Who: Dalsouple Societe Saumuroise du Caoutchouc v Dalsouple Direct Limited
Where: High Court of Justice, Chancery Division
When: 1 December 2014
Law stated at: 9 January 2015
Rubber floor tile maker Dalsouple Societe Saumuroise du Caoutchouc (“Dalsouple France“) applied to register the word DALSOUPLE as a trade mark in the UK. Dalsouple Direct Ltd and others (the “Defendants“) opposed the application based on their earlier trade mark registrations of the same mark in respect of the same goods and services (the “Registered Marks“).
Dalsouple France filed for invalidity of the Registered Marks on the basis of sections 5(4)(a) (unregistered trade mark) and 3(6) (bad faith) of the Trade Marks Act 1994 stating that the Defendants had applied to register the Registered Marks when they were Dalsouple France’s agent in the UK and without their knowledge or consent. The Defendants in response claimed that the application to register the mark was made with the express consent of the owner of Dalsouple France in 1998.
Section 5 (5) of the Trade Marks Act 1994 states that “Nothing in this section prevents the registration of a trade mark where the proprietor of the earlier trade mark or other earlier right consents to the registration.”
Did Dalsouple France consent to its agent registering its brand in the UK?
The Hearing Officer at the IPO held that the owner of Dalsouple France at the time had indeed consented to the registration of the mark by Dalsouple Direct Ltd. Dalsouple France appealed against the Hearing Officer’s decision.
Dalsouple France argued that the Hearing Officer erred in law that consent did not need to be in writing. They further argued that consent had to be unequivocal and that the Hearing Officer had failed to recognise the improbability that consent was granted and that the UK registration should have been held on trust for Dalsouple France among errors of findings of fact.
The High Court stressed the importance of the role of the appeal court and referred to case law which held that where there has been no misdirection on an issue of fact, the presumption is that the first instance judge’s conclusion is correct.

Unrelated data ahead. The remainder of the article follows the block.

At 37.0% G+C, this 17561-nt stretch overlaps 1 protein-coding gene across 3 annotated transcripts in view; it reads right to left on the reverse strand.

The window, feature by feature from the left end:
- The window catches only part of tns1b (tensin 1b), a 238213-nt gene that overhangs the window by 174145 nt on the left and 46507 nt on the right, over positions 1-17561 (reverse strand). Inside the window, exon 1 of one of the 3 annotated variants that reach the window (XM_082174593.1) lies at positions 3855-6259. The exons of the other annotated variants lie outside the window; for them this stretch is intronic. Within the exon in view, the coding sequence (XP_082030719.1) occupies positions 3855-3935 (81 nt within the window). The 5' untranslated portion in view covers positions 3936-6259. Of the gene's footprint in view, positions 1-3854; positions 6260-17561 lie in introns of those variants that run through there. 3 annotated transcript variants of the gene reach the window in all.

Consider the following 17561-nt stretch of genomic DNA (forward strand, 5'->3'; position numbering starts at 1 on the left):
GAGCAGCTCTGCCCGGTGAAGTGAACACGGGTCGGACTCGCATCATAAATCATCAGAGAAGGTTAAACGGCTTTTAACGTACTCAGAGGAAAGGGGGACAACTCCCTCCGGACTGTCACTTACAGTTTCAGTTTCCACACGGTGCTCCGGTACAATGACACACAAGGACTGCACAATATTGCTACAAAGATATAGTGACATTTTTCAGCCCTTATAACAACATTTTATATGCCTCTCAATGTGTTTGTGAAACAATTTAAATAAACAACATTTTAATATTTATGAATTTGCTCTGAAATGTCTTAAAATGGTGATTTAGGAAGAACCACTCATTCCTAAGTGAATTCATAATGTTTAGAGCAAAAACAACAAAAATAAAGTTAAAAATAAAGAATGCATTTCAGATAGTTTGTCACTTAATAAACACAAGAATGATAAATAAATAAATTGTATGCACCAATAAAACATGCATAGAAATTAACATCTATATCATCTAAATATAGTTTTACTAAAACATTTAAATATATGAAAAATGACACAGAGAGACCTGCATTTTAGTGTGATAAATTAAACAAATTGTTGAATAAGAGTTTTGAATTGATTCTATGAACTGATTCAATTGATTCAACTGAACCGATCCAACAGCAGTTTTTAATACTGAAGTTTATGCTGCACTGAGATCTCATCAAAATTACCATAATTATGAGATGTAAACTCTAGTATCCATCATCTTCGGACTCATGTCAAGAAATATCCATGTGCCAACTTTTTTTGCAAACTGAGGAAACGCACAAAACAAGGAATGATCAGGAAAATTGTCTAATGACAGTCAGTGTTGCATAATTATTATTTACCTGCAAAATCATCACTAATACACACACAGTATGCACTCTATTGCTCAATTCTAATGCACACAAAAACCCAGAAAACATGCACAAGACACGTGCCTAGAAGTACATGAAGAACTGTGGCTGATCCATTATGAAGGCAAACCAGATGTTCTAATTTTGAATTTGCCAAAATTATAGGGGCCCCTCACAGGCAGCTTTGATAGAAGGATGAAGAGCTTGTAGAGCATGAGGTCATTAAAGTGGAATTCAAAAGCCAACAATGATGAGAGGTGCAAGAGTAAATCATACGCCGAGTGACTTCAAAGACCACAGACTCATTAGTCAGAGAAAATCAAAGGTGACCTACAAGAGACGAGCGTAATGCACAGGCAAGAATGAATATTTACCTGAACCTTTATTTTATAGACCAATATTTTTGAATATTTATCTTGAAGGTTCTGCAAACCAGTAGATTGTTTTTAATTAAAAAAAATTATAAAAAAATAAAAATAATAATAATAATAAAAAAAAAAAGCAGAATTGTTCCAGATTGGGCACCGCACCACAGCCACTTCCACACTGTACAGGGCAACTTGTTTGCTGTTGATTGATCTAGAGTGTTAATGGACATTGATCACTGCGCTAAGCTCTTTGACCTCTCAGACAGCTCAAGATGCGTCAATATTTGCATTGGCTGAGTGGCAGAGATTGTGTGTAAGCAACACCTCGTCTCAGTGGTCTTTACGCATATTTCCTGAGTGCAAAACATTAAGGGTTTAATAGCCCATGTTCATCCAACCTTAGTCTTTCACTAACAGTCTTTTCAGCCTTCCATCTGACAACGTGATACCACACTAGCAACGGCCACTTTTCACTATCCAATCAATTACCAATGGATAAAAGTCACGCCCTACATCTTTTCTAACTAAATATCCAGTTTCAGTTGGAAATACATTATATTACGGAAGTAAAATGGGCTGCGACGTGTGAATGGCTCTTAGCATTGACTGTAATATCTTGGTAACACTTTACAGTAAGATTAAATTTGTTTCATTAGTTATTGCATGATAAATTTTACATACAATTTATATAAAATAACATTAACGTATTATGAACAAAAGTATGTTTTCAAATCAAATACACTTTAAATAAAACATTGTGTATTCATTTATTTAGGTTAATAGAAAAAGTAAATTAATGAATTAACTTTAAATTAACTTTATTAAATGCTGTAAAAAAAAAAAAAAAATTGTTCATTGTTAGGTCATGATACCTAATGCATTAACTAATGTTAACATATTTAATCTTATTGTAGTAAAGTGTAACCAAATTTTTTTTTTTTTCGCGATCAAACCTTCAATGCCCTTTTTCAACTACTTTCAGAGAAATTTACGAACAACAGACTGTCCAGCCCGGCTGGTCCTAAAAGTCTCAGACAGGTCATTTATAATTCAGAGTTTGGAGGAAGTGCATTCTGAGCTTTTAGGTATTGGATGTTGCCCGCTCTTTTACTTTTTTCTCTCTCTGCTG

The High Court held that the 1994 Act has no requirement for consent in s 5(5) to be given in writing. The High Court agreed with Dalsouple France’s argument that “consent” must be interpreted in the same way as “consent” in Article 7(1), that consent must be so expressed that an intention to renounce those rights is unequivocally demonstrated.
However, It was held that whether an express statement of consent has been made in this case was a question of fact to be determined in accordance with normal civil rules of evidence and that the Hearing Officer had made no error in law in his approach to the determination of this question.
The Court also held that consent could not be concluded to be improbable based on the evidence put to the Hearing Officer. The Court also found that there was no foundation for the assertion that the registration was held on trust for Dalsouple France.
Accordingly, the Court dismissed the appeal.
Why this matters:
This case is a reminder that a brand owner appointing an agent should clearly regulate the question of ownership and registration of any relevant trade marks in the agency agreement and ensure that before any such agent is appointed, appropriate trade mark registrations are already in place in all relevant territories and in the name of the brand’s legitimate owner.